Using Streamlit to Deploy a PoC App (3/3)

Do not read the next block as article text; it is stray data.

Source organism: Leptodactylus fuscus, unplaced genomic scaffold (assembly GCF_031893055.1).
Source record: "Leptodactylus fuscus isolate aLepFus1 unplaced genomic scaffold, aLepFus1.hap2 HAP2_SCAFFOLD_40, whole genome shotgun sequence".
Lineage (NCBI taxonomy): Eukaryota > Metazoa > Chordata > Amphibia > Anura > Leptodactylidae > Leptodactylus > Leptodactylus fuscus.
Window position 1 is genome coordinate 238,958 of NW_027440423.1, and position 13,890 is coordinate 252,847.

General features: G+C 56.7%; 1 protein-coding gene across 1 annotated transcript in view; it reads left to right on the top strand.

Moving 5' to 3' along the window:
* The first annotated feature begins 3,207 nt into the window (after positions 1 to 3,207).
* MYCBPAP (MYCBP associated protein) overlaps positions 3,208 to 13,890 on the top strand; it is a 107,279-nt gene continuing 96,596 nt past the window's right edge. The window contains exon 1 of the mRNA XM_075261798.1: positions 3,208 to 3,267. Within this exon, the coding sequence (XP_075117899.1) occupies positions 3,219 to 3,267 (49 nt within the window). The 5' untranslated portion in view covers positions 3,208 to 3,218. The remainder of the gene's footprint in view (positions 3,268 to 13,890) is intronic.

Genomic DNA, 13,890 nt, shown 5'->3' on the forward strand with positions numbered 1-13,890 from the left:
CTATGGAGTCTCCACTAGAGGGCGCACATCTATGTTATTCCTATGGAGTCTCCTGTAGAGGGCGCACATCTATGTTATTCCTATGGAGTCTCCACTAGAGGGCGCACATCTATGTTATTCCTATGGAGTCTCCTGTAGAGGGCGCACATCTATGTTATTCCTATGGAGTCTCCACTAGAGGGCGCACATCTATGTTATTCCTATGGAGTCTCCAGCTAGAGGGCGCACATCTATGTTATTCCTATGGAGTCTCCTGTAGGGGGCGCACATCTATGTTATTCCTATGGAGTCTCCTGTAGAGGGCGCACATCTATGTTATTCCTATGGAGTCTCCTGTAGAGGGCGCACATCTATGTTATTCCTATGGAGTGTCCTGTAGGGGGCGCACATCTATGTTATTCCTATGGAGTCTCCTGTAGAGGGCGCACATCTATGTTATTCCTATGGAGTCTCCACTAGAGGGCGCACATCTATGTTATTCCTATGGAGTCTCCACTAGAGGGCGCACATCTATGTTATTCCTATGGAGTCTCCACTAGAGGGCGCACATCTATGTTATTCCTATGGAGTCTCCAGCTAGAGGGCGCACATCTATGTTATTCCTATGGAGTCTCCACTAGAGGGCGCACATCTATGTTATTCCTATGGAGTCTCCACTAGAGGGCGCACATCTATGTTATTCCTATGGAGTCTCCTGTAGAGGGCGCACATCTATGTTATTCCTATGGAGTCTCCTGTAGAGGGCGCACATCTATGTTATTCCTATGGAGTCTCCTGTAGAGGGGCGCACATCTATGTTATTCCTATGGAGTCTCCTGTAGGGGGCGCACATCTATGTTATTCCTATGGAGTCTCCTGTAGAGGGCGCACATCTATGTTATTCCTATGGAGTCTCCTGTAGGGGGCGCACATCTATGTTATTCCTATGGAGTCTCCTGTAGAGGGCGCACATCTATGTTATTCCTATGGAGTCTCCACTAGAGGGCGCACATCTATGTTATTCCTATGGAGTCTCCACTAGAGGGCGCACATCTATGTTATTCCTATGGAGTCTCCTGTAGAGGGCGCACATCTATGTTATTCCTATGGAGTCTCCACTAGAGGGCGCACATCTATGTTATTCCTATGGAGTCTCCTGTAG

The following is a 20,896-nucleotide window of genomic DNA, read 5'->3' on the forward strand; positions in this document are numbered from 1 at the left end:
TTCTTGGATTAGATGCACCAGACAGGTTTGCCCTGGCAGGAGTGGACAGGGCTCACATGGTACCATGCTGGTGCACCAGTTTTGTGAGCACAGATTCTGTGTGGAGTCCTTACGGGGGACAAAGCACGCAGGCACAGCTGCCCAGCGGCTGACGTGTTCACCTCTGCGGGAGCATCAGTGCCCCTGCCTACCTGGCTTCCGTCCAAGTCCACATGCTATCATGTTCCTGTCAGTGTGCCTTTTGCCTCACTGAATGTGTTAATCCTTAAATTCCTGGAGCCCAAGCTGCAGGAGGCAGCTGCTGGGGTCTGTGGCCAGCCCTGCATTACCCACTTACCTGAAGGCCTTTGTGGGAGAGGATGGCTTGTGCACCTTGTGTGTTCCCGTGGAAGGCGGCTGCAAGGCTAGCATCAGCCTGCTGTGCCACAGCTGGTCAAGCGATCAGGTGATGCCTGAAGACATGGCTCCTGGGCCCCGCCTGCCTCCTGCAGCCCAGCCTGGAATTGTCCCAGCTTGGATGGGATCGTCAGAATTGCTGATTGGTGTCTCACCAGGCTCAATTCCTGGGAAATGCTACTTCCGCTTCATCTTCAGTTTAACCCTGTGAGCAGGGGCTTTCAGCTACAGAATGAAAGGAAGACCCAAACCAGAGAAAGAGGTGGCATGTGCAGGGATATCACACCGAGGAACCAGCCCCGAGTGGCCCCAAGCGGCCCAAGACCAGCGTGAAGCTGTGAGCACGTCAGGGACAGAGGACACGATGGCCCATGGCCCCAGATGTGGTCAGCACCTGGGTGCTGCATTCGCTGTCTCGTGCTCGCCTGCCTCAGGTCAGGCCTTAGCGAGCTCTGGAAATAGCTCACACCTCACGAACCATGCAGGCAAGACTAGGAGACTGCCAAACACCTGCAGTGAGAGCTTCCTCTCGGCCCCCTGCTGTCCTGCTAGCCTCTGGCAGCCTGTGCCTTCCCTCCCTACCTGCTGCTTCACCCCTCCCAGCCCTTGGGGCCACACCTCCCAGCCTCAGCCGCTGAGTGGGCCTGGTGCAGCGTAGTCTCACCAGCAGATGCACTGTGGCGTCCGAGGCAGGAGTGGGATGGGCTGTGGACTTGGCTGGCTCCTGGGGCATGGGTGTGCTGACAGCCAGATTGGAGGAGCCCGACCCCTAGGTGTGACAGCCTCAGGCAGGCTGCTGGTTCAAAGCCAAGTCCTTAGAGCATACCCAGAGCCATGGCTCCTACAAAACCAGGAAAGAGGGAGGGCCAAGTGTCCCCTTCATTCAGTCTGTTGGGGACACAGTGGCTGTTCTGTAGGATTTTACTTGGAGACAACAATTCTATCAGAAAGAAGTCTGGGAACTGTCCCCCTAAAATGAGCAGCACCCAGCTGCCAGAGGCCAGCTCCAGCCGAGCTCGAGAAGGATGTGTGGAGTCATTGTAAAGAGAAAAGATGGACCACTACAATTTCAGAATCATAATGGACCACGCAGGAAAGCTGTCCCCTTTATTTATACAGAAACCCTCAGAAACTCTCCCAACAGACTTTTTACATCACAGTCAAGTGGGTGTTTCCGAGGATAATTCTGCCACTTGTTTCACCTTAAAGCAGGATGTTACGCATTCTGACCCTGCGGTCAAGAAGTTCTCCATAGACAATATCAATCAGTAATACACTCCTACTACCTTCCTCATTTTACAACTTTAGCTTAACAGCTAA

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In this third part of the ML project miniseries, we'll explore how to publish your newly created solar panel detection application using streamlit. <ol><li><a href="" target="_blank" rel="noopener noreferrer">Data collection and preprocessing</a></li><li><a href="" target="_blank" rel="noopener noreferrer">Training neural network model using<code class="language-r">fastai</code></a></li><li>Deploying your app using<code class="language-r">streamlit</code></li></ol> We've been working on building a tool to automatically detect solar panels from orthophotos. So far we've gone through how to collect and preprocess these images and use them to train a neural network model with fastai. In this part, we'll focus on creating a web app PoC using<code class="language-r">streamlit</code>. You've come all this way and built your very own solar panel segmentation model. Why not share it with your friends and colleagues? Show off your hard work and learn how to create various data-related apps using<code class="language-r">streamlit</code>. <ul><li><a href="#streamlit" rel="noopener noreferrer">Streamlit</a></li><li><a href="#hello-world" rel="noopener noreferrer">Hello World in streamlit</a></li><li><a href="#latex-demo" rel="noopener noreferrer">Latex Demo</a></li><li><a href="#streamlit-poc" rel="noopener noreferrer">Streamlit PoC</a></li><li><a href="#publication" rel="noopener noreferrer">Publishing streamlit app</a></li><li><a href="#summary" rel="noopener noreferrer">Summary</a></li></ul> <h2 id="streamlit">What is streamlit</h2> <a href="" target="_blank" rel="noopener noreferrer">Streamlit</a> is a relatively new, open-source app framework that lets data scientists and ML engineers create and publish apps quickly. And it's done all in Python. Now, if you're not a Python guru or want something with a little more 'React' feel to it, don't fret. There are multiple dashboard frameworks you can choose from. For instance, our personal favorite - R Shiny. There's also Dash, Viola, and you have the ability to share a jupyter notebook or create something from scratch in flask. Since its publication in 2019,<code class="language-r">streamlit</code>has seen significant interest - <a href="" target="_blank" rel="noopener noreferrer">over 15.9k stars on Github</a>! It continues to provide the Python community with functionality upgrades and regular maintenance. The library helps users create PoCs, apps, and dashboards as easily as possible, as quickly as possible, and all for free. It's not unlike R Shiny - with the exception that R Shiny is a - you guessed it! - R package. <h2 id="hello-world">Writing hello world app in streamlit</h2> There's this idea with<code class="language-r">streamlit</code>that you should be able to write what you want to see when you want to see it. Keep that in mind when trying to understand the code. <script src=""></script> You can run your app with a simple command:<code class="language-r">streamlit run</code>in the terminal. <img class="size-full wp-image-11888 aligncenter" src="" alt="streamlit hello application" width="1914" height="981" /> &nbsp; <h2 id="latex-demo">Interactive and latex demo in streamlit</h2> It's cool to see something like this so fast. Especially with the lack of so-called boilerplate code. Every symbol serves some purpose! Now let's try adding some interactivity to the app. <script src=""></script> &nbsp; <img class="size-full wp-image-11880 aligncenter" src="" alt="interactivity on a shiny streamlit app poc" width="1915" height="977" /> There are some people (like me!) for whom a decent scientific blog system/web app framework MUST allow easy work with latex equations. Fortunately, that's a piece of cake in streamlit. Due to the way f-strings work in Python, we have a tiny bit of boilerplate code to include here: <script src=""></script> &nbsp; <img class="size-full wp-image-11882 aligncenter" src="" alt="interactivity latex" width="1917" height="977" /> <h2 id="streamlit-poc">Solar panel segmentation in streamlit PoC app</h2> By combining the features described above with a few more, we can create a functional demo app. But first, I want to point out a few things: <ol><li>fastai requires the<code class="language-r">label_func</code>function to be available in scope upon loading (recall part 2 of the miniseries). That's why it's defined like that.</li><li>Predictions are made based on either the provided example or an uploaded file.</li><li>After uploading/choosing a file from the list it's displayed until the model's prediction is calculated. Then the image is substituted for the alpha channel showing the location of the panels.</li><li>In lines 30-31, we change the mask to make solar panels non-transparent, and the rest of the image is slightly faded.</li></ol> <script src=""></script> &nbsp; <img class="size-full wp-image-11886 aligncenter" src="" alt="full streamlit app for deployment" width="666" height="1004" /> <h2 id="publication">Sharing streamlit app with the World</h2> And there we have it! A demo app that's ready to be shared with the world. We've added ours on RStudio Connect. You can explore the <a href="" target="_blank" rel="noopener noreferrer">Solar Panel Detection demo app</a> for yourself. It's pretty easy to make a 'Hello World' with<code class="language-r">streamlit</code>. And in this tutorial, we've shared with you how to add a trained model. If you have any issues, be sure to check out the <a href="" target="_blank" rel="noopener noreferrer">official tutorial</a>. While this method might be convenient for small applications to share with friends and colleagues, there's another solution for enterprises - using <a href="" target="_blank" rel="noopener noreferrer">RStudio Connect</a>. So keep an eye out for a future post on how to upgrade your app deployment. In the meantime, feel free to contact us at should you need any immediate assistance. <h2 id="summary">Conclusion</h2> Using the new Python library streamlit, we were able to share our impressive solar panel identifier model with the world! We learned that this library is a great way to quickly visualize your Python experiments and a fairly friendly tool for beginners with great expressive power - a true Python package. I guess that's why its popularity is growing every month. And probably why you should be utilizing it more! Sign up for our newsletter to get updates and receive our latest blogs in your inbox - like how to deploy streamlit apps on RStudio Connect! This project was written under: <ul><li>fastai version 2.4.1</li><li>streamlit version 0.86.0</li></ul>